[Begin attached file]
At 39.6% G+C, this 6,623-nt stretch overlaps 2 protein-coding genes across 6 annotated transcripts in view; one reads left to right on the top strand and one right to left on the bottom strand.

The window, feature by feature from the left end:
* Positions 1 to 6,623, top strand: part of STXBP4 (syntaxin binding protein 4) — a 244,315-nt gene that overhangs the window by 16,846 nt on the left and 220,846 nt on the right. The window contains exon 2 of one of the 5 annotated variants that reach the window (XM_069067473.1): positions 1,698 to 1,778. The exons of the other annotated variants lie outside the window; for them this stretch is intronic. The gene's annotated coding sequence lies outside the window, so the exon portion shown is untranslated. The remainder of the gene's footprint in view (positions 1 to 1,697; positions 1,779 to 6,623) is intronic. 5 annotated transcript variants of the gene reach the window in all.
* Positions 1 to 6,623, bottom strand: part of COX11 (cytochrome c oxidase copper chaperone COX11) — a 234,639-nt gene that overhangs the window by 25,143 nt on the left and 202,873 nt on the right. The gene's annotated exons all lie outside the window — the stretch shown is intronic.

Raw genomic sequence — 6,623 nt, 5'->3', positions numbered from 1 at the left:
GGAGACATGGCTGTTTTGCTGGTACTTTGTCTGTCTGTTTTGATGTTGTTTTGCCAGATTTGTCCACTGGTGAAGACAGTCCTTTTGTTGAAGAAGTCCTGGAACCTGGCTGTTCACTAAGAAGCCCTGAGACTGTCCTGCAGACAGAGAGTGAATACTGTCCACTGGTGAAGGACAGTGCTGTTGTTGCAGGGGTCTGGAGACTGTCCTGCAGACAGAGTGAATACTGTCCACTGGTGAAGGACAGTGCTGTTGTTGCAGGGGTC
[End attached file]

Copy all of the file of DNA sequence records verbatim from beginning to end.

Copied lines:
At 39.6% G+C, this 6,623-nt stretch overlaps 2 protein-coding genes across 6 annotated transcripts in view; one reads left to right on the top strand and one right to left on the bottom strand.

The window, feature by feature from the left end:
* Positions 1 to 6,623, top strand: part of STXBP4 (syntaxin binding protein 4) — a 244,315-nt gene that overhangs the window by 16,846 nt on the left and 220,846 nt on the right. The window contains exon 2 of one of the 5 annotated variants that reach the window (XM_069067473.1): positions 1,698 to 1,778. The exons of the other annotated variants lie outside the window; for them this stretch is intronic. The gene's annotated coding sequence lies outside the window, so the exon portion shown is untranslated. The remainder of the gene's footprint in view (positions 1 to 1,697; positions 1,779 to 6,623) is intronic. 5 annotated transcript variants of the gene reach the window in all.
* Positions 1 to 6,623, bottom strand: part of COX11 (cytochrome c oxidase copper chaperone COX11) — a 234,639-nt gene that overhangs the window by 25,143 nt on the left and 202,873 nt on the right. The gene's annotated exons all lie outside the window — the stretch shown is intronic.

Raw genomic sequence — 6,623 nt, 5'->3', positions numbered from 1 at the left:
GGAGACATGGCTGTTTTGCTGGTACTTTGTCTGTCTGTTTTGATGTTGTTTTGCCAGATTTGTCCACTGGTGAAGACAGTCCTTTTGTTGAAGAAGTCCTGGAACCTGGCTGTTCACTAAGAAGCCCTGAGACTGTCCTGCAGACAGAGAGTGAATACTGTCCACTGGTGAAGGACAGTGCTGTTGTTGCAGGGGTCTGGAGACTGTCCTGCAGACAGAGTGAATACTGTCCACTGGTGAAGGACAGTGCTGTTGTTGCAGGGGTC